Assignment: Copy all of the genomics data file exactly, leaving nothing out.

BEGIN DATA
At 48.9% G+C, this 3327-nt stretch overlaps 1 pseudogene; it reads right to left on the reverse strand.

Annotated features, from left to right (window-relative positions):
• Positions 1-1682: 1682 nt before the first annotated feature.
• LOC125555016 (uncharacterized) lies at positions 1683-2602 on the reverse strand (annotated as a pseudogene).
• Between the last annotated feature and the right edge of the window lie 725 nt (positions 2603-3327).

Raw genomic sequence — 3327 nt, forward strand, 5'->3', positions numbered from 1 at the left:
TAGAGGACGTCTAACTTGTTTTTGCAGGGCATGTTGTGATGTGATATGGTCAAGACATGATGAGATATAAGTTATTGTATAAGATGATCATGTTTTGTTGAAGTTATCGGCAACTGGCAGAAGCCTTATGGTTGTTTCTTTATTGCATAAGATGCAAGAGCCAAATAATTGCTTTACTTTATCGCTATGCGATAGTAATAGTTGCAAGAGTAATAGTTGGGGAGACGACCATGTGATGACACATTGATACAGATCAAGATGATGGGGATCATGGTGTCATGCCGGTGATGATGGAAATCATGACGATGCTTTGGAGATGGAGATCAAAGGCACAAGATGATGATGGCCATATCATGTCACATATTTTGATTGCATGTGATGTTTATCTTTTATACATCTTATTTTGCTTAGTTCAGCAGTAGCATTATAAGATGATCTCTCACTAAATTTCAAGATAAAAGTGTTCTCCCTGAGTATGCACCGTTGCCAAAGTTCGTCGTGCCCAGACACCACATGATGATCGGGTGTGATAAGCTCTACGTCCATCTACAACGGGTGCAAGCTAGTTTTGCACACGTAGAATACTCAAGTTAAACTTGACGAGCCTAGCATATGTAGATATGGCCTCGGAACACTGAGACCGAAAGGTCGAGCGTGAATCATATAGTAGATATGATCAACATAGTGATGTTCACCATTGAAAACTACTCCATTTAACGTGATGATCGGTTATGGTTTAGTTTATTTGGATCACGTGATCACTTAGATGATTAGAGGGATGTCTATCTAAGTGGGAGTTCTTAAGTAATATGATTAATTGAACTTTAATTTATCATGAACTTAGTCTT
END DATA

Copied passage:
At 48.9% G+C, this 3327-nt stretch overlaps 1 pseudogene; it reads right to left on the reverse strand.

Annotated features, from left to right (window-relative positions):
• Positions 1-1682: 1682 nt before the first annotated feature.
• LOC125555016 (uncharacterized) lies at positions 1683-2602 on the reverse strand (annotated as a pseudogene).
• Between the last annotated feature and the right edge of the window lie 725 nt (positions 2603-3327).

Raw genomic sequence — 3327 nt, forward strand, 5'->3', positions numbered from 1 at the left:
TAGAGGACGTCTAACTTGTTTTTGCAGGGCATGTTGTGATGTGATATGGTCAAGACATGATGAGATATAAGTTATTGTATAAGATGATCATGTTTTGTTGAAGTTATCGGCAACTGGCAGAAGCCTTATGGTTGTTTCTTTATTGCATAAGATGCAAGAGCCAAATAATTGCTTTACTTTATCGCTATGCGATAGTAATAGTTGCAAGAGTAATAGTTGGGGAGACGACCATGTGATGACACATTGATACAGATCAAGATGATGGGGATCATGGTGTCATGCCGGTGATGATGGAAATCATGACGATGCTTTGGAGATGGAGATCAAAGGCACAAGATGATGATGGCCATATCATGTCACATATTTTGATTGCATGTGATGTTTATCTTTTATACATCTTATTTTGCTTAGTTCAGCAGTAGCATTATAAGATGATCTCTCACTAAATTTCAAGATAAAAGTGTTCTCCCTGAGTATGCACCGTTGCCAAAGTTCGTCGTGCCCAGACACCACATGATGATCGGGTGTGATAAGCTCTACGTCCATCTACAACGGGTGCAAGCTAGTTTTGCACACGTAGAATACTCAAGTTAAACTTGACGAGCCTAGCATATGTAGATATGGCCTCGGAACACTGAGACCGAAAGGTCGAGCGTGAATCATATAGTAGATATGATCAACATAGTGATGTTCACCATTGAAAACTACTCCATTTAACGTGATGATCGGTTATGGTTTAGTTTATTTGGATCACGTGATCACTTAGATGATTAGAGGGATGTCTATCTAAGTGGGAGTTCTTAAGTAATATGATTAATTGAACTTTAATTTATCATGAACTTAGTCTT